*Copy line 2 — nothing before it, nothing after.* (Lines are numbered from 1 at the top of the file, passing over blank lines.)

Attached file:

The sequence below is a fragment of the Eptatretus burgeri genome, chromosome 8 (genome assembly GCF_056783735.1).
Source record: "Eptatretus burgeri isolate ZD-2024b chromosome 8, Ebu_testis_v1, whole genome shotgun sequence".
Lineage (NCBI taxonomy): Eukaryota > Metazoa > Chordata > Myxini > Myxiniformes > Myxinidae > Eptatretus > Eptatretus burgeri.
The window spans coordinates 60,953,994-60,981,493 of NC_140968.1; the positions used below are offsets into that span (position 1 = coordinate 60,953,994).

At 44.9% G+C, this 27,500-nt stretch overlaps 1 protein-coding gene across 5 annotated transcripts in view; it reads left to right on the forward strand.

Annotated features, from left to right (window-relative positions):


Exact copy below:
Source record: "Eptatretus burgeri isolate ZD-2024b chromosome 8, Ebu_testis_v1, whole genome shotgun sequence".